“Poetry is always a vessel that’s very rooted in this world, but also takes you beyond this world,” poet Zeina Hashem Beck tells The National.
O, Hashem Beck’s third full-length poetry collection, is a vessel of experiences: mother, friend, wife, middle-aged, woman, poet.
Spanning a variety of ghazals, odes, triptychs and her own form of a duet, where Hashem Beck writes in both English and Arabic verses, O is a compilation of poems that journeys across the full spectrum of human emotions.
Through an effortlessly powerful craft of languages, Hashem Beck transforms the personal into the universal — a rare and difficult skill to master that appears to come naturally to Hashem Beck.
“I do think the personal is the universal, that's the only way.” Hashem Beck says.
“You don't sit down and think I'm going to write the universal poem that resonates with everyone on this earth. I think you just let the poem happen.”
And much like life, the poems in O unfold in fragments, streaming through narratives, piece by piece, image by image. Each poem, no matter the structure or subject, feels like an excursion into the hidden recesses of Hashem Beck’s life, which she breaks open for the light to fill.
Hashem Beck’s first collection To Live in Autumn was the winner of the 2013 Backwaters Prize and her second, Louder than Hearts, won the 2016 May Sarton New Hampshire Poetry Prize. Her poetry and prose have also found their home in The Atlantic, The New York Times, World Literature Today, the Academy of American Poets and other international publications.
O was published by Penguin Books in July, the first of Hashem Beck’s collections to be released by a major publisher. Hashem Beck is also the first Arab poet to be included in Penguin’s renowned Penguin Poets series.
“I don't know if it was part of the plan,” to be published with Penguin, Hashem Beck says. “The plan was to write poetry.”
The cover of the poetry collection is itself as compelling as the poems within it. A yellow "O" floats like a halo against a bold red background, where two purple hands elegantly reach up, echoing the circular shape of the letter.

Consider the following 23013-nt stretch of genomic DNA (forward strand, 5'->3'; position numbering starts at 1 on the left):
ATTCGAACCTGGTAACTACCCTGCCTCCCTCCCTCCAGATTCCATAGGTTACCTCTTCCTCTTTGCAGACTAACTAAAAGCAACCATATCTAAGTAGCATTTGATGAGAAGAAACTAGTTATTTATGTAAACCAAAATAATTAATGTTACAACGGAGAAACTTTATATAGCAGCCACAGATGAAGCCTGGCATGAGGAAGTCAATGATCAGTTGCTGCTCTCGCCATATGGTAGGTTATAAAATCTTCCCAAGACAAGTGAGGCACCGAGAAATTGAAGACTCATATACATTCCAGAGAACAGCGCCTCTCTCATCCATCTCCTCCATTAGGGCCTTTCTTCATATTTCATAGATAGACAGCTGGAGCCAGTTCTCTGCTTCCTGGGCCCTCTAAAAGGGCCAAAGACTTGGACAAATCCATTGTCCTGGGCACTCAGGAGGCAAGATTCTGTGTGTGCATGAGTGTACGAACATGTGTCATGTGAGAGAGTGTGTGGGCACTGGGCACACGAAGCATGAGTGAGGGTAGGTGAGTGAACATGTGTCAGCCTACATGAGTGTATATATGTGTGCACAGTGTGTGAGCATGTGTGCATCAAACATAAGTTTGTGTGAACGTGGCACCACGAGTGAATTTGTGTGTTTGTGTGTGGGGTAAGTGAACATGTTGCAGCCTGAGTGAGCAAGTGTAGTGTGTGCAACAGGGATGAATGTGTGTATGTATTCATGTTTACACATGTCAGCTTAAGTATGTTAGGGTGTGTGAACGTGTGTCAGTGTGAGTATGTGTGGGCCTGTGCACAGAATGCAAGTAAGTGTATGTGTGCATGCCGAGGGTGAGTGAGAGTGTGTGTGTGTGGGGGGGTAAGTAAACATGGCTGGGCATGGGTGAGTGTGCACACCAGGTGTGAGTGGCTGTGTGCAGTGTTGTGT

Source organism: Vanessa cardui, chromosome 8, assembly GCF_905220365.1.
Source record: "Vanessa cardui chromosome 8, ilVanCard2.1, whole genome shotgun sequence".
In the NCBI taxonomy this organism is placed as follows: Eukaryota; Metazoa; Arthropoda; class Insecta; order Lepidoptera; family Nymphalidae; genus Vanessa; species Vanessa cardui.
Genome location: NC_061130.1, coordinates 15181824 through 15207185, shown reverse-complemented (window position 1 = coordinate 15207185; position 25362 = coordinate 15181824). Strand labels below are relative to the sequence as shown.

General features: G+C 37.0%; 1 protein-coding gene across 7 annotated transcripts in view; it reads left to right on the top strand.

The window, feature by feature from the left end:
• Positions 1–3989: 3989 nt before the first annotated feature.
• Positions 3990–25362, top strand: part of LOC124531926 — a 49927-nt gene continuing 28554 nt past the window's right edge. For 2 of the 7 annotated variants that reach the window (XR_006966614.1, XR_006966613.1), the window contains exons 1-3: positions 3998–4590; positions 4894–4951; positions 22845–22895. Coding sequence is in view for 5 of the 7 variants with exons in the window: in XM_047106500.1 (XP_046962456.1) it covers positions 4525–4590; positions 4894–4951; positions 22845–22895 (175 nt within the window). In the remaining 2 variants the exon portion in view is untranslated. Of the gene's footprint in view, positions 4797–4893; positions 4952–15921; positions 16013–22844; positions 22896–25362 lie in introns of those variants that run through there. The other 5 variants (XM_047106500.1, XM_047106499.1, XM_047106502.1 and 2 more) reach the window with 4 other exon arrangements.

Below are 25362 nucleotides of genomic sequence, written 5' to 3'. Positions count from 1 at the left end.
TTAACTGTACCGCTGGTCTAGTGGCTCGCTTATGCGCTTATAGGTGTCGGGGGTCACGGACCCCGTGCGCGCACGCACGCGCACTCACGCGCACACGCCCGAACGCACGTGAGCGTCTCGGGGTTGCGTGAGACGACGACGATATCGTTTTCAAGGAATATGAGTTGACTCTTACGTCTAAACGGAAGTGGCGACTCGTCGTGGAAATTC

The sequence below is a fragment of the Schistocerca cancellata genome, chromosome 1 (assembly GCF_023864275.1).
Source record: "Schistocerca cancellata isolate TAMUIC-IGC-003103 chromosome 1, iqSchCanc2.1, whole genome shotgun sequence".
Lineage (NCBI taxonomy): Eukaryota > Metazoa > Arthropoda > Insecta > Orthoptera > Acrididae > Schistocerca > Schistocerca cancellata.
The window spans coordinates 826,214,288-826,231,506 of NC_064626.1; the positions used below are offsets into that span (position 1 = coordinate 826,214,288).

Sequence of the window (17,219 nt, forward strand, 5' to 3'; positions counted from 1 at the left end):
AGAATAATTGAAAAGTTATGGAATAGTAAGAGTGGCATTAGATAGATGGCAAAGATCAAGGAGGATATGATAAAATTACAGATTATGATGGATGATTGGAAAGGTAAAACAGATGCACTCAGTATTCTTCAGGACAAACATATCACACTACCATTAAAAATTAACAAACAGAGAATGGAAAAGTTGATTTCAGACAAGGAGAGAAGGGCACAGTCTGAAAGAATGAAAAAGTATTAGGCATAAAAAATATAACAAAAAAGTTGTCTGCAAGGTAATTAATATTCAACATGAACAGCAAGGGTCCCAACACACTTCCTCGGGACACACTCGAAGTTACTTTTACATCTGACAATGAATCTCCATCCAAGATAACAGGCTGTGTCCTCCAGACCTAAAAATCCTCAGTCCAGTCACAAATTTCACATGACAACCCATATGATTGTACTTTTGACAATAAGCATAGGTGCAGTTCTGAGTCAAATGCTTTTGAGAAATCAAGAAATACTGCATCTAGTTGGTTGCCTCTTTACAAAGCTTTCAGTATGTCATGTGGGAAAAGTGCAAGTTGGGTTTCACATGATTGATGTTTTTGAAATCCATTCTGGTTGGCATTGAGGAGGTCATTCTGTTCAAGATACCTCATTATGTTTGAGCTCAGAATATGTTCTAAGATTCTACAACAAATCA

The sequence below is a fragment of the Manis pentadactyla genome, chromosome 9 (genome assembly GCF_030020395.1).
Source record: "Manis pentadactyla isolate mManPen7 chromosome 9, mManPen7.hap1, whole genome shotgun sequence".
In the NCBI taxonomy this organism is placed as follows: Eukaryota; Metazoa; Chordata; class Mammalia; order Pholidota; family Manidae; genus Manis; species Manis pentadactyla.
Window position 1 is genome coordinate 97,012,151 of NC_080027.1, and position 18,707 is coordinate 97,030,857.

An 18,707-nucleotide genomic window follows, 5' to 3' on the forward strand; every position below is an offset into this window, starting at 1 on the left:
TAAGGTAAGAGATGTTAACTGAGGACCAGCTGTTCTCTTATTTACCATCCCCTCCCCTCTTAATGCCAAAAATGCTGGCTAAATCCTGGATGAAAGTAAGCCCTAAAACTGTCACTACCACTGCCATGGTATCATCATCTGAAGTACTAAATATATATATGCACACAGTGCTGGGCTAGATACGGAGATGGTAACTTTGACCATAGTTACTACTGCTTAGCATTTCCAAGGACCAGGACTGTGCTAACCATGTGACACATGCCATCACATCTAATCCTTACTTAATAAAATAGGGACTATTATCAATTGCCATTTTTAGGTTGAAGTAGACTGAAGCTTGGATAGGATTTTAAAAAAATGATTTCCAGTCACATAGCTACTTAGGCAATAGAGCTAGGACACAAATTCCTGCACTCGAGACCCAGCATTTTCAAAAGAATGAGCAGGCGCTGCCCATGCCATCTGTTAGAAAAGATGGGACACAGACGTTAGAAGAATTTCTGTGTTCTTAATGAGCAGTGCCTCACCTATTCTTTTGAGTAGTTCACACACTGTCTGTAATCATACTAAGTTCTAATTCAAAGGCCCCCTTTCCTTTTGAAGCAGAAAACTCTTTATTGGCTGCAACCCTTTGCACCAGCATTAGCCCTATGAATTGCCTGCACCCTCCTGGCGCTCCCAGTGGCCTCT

“For the longest time, it was called Ode to the Afternoon, after one of the poems,” Hashem Beck says.
“It kind of set the tone for the collection. And then I had this thought, what if it's just the letter O, wouldn't that be interesting? As in O the lyric; the O of wonder; the O of pause; the O of surprise.”
Hashem Beck’s voice is both vulnerable and unwavering throughout, drawing the reader into a considerately curated collection of poems that co-exist in a delicate balance with one another.
“Most of the central themes had the letter O — home, ode, love, body, memory, mother, joy,” Hashem Beck says.
“There's also friendship. Love is part of friendship, right? It's not just romantic love. Romantic love isn't put in the front seat in the book.”
The collection is bittersweet: earnest and joyful, yet traumatic. Somehow, through mastery of storytelling and language, O creates a nostalgic journey that directly speaks to the reader, no matter how far removed they are from Hashem Beck’s own experiences.
Poetry’s problem has always been its perceived obscurity, its intimidating barriers. A sign of Hashem Beck’s dexterity in the medium is her patience, and her understanding of words, language, of structure. Her skill allows her vulnerabilities to lay themselves on the page, in a way that is simultaneously complex, authentic and, crucially, accessible.
“I feel that with O I really waited for the poems. I took notes and when I felt the poem wasn't ready, I didn't rush it,” Hashem Beck says.
“This doesn't mean you're not working. I’m working on it in my head, sometimes carrying the thought for a year. I would take notes, but not write, I’d tell myself, not right now. Then when I sit and write, it usually takes an entire day.”
Whether writing about watching her daughters, experiencing physical changes of her body, or longing for her homeland of Lebanon, Hashem Beck creates images that leap out of the page.
Although the collection is not devoted to the particulars of Arab identity, Hashem Beck’s intangible “Arabness", whether through language, geo-politics or social issues, is always present.
“I am very much grounded in Arab culture. I come from that culture,” she says.
“It will always seep into my poems, because this is where I'm from. It's in my blood. But this doesn't mean I'm always directly writing about it.”
And this is one of the pleasures in reading Hashem Beck. While directly writing of her joy and worries, it is also what seeps from the other parts of her that makes O a lyrical, unrestrained and arresting experience.